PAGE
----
Barcelona is young, hip, friendly and informal. Naturally, we assumed there had to be an insanely cool market hidden somewhere in this city. Flea markets in Europe are known to be a treasure trove of antiques and all sorts of shopping for the serious and the passerby. Our intense experience at Europe’s largest flea market – Les Puces de St. Ouen in Paris taught us that. So when we found Mercat Del Encants was Barcelona’s largest flea market, you can only imagine how excited we were about going there.
There’s something beautiful about the pre-loved. About tattered books and shattered glass, musty lace and tarnished copper. Objects that have been previously owned come with baggage. They come with stories and tales, of past owners and bygone times. They capture a sentiment that’s stronger than any other – Nostalgia.
Which is why I love flea markets. Even if I’m not there to buy anything, I love waking around and imagining the lives these objects once lived, who with and where. I couldn’t wait to do this in yet another European city.
Mercat Del Encants is walking distance from two metro stations – Encants and Glories. Take your pick.
The tacky stuff:
We were shocked to find it wasn’t a very large market. The stalls flanking the entire walkway right from the entrance were just full of cheap and tacky export reject garments. Ok yes, very cheap, no doubt, but they had their labels cut off, and some of them were horrendous. Socks, undies, and so much more that I just prefer not to show you pictures of.
Walking on, we finally reached an open area, that did indeed remind us of a small tiny part of the Paris flea market. And that’s when it got interesting. We decided to skip to the end, and then slowly work our way back.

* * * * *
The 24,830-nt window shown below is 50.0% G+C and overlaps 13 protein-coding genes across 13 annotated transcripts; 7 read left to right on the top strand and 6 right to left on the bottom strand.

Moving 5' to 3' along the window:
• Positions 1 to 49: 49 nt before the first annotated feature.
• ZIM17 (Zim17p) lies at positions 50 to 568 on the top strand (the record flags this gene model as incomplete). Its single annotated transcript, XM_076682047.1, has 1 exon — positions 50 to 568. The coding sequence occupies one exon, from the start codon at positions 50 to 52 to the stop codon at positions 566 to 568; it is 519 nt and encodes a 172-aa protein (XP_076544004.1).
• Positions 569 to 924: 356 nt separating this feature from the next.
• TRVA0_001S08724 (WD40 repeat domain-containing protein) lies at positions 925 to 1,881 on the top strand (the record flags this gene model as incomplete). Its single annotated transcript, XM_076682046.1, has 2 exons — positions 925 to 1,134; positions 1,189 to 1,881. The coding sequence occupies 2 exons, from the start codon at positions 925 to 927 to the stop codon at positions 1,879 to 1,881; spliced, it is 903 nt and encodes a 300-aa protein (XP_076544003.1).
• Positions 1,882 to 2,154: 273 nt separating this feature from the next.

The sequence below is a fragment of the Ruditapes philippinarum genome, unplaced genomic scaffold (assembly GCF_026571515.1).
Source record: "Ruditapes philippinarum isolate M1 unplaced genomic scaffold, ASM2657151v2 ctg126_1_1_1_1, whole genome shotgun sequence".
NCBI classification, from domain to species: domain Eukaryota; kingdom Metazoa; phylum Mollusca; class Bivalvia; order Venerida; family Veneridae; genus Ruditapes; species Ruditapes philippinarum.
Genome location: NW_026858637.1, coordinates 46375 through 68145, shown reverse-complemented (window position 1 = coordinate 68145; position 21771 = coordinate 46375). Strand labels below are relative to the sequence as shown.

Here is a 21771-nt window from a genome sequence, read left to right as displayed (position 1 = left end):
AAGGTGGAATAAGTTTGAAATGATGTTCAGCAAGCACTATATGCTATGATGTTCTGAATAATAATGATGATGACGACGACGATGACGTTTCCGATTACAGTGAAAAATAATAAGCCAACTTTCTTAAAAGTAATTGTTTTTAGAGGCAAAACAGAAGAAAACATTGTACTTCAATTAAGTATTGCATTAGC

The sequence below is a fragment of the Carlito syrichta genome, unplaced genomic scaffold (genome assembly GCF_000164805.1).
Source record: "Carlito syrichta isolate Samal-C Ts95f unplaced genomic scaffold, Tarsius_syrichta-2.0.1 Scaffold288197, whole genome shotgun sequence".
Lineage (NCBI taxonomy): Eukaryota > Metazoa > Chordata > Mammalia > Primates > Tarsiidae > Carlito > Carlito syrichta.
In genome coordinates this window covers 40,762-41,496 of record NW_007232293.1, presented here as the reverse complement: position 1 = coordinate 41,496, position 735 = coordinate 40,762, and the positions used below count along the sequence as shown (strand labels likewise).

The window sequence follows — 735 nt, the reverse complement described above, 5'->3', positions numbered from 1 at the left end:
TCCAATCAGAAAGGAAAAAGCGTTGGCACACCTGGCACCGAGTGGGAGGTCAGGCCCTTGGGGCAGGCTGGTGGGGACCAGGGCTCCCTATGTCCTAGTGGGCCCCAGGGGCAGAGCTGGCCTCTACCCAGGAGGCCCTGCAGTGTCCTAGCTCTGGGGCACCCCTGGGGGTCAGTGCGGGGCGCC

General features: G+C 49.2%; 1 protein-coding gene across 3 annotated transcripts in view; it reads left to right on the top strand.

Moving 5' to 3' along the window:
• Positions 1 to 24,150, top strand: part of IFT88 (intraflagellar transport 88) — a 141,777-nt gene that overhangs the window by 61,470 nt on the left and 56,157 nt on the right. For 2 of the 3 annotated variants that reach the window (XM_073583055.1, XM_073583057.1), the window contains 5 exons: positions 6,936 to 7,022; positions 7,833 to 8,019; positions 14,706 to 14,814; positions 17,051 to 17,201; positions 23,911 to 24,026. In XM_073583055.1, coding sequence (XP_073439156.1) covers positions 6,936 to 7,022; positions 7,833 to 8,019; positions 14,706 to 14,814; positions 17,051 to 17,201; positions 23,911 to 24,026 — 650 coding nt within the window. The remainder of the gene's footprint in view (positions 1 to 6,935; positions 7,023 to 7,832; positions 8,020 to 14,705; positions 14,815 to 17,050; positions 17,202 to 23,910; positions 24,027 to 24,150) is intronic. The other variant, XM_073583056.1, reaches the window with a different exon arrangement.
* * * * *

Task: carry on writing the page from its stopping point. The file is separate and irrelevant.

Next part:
In the central area though, we did come across some gems. Really old decorative items, ashtrays, figurines, glasses, ceramics, records and what not. Oh and books. Beautiful hardbound, gold embossed, yellow paged, dog- eared books. I ran my fingers over the spines, lovingly, longingly as I watched a man, who was as old as the books, putting them into neat piles as soon as a customer was done messing them up. I bought a few trinkets and realised bargaining here was the complete opposite of what it had been in Paris. In Paris, the wrinkly, cheerful old chaps offered you a discount or a freebie without you asking for one, and here, the hard-nosed mistrusting wiley old chaps refused to budge even on something they knew they were overcharging you for.
We roamed about for a while, and left the market, only to discover we pretty much had the entire day free (since we’d expected the market to take all day). While looking around the few shops that had opened, we saw some serious antique buyers, here to pick up the good stuff (usually stored at the back of these warehouses and reserved for such good homes) and we noticed an old man, sharp, charming, very wealthy, as he sat outside one of the stores, with his beautifully ornate horn walking stick, that had a secret compartment where he kept his tobacco. Done with the unabashed gawking, we then strolled about hunting for food. None. The area is pretty desolate, and is probably full of retirees from the looks of the crowd, which means fewer restaurants and cafes (or practically none at all). Talking to the locals here was a bit tougher than usual, since none of them understood a word of English, and most certainly didn’t get our broken attempts at Catalan.
I’m still glad I went to the Mercat del Encants though and rummaged around a bit, but I wouldn’t set aside an entire day for it. I still came away with some stories inspired by the objects I saw (most of them created by my in my own head) but then that’s me, I don’t know how Charles would have felt about it if it hadn’t been such a delight to photograph. He has a much deeper understanding when it comes to identifying the era or style of a certain antique and therefore, its significance or lack thereof.
For some great ideas on what you can do with your time in Barcelona check out 20 Free Things to do in Barcelona by AngloItalian